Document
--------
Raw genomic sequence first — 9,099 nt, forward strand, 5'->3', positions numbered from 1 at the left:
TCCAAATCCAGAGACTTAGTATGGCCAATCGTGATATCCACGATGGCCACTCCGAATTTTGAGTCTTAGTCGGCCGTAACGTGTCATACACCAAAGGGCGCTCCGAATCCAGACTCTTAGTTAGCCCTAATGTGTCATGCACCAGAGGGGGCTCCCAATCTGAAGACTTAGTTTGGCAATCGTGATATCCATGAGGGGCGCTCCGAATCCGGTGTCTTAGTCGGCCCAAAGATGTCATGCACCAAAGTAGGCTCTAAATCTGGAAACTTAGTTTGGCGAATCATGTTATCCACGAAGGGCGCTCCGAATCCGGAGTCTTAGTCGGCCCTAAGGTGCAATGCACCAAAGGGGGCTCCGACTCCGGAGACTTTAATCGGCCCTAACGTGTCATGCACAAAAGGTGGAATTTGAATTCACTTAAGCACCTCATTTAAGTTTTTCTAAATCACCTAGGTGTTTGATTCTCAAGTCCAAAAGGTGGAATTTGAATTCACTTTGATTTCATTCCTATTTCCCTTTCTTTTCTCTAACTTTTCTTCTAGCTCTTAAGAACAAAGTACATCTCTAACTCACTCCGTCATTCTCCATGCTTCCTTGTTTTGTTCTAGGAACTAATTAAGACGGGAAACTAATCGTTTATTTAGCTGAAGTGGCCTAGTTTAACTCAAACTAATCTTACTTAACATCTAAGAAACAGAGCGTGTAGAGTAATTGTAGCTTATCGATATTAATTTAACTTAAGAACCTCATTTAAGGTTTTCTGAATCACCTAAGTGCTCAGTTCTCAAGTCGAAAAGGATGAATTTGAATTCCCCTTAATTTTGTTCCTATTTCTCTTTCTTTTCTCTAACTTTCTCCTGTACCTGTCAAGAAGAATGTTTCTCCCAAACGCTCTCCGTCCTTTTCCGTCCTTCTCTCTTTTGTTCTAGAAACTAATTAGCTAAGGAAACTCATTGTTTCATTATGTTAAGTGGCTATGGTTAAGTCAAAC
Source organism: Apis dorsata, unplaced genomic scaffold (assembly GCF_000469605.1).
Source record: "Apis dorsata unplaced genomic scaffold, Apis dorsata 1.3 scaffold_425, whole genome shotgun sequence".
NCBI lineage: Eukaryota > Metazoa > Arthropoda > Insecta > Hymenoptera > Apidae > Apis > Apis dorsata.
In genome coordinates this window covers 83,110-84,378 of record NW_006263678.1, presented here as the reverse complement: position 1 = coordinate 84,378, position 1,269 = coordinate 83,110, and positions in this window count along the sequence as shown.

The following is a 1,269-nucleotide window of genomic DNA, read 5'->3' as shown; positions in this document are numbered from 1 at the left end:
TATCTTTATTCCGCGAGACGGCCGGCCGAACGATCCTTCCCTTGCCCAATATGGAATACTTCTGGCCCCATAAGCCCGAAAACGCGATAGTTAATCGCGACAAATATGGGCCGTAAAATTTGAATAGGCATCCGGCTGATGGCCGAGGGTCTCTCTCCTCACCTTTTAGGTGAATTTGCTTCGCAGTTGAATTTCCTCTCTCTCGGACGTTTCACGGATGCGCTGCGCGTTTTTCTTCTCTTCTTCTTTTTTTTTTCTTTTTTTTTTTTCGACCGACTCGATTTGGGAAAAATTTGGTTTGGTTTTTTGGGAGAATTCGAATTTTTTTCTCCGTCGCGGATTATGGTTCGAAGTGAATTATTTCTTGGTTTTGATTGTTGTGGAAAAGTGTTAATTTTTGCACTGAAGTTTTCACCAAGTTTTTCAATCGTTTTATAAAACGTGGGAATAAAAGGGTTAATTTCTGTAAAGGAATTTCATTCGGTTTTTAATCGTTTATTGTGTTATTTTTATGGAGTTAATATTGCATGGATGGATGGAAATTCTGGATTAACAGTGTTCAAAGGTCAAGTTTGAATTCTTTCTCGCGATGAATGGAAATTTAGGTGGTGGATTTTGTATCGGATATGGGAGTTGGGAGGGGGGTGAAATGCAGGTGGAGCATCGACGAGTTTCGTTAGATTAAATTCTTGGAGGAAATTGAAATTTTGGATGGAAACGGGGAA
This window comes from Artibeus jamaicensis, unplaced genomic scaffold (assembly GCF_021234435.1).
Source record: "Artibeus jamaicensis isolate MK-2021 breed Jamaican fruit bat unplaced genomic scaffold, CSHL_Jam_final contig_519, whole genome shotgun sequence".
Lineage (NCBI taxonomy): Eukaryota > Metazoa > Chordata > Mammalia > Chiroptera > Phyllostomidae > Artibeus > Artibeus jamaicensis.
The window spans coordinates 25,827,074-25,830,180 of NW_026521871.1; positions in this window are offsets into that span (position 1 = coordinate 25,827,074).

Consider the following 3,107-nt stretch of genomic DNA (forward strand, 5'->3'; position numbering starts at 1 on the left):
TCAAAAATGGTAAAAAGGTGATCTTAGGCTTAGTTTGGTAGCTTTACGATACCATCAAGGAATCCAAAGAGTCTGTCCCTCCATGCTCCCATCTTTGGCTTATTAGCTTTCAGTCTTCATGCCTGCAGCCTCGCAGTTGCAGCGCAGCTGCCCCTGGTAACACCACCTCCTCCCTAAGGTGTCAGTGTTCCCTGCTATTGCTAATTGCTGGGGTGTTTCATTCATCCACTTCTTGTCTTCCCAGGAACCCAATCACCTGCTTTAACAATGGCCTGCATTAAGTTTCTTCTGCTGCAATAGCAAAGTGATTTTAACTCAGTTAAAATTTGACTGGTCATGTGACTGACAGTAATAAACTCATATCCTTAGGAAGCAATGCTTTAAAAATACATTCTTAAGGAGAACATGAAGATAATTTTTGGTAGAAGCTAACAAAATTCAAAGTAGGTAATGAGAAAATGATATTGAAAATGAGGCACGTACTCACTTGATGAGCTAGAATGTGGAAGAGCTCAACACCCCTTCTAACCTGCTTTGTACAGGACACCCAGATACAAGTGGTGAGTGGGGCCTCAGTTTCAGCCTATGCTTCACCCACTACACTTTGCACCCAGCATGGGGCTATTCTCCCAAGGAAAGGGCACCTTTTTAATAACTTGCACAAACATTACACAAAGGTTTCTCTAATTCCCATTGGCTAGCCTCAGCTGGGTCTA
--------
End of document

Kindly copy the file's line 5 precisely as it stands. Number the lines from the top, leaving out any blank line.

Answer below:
NCBI lineage: Eukaryota > Metazoa > Arthropoda > Insecta > Hymenoptera > Apidae > Apis > Apis dorsata.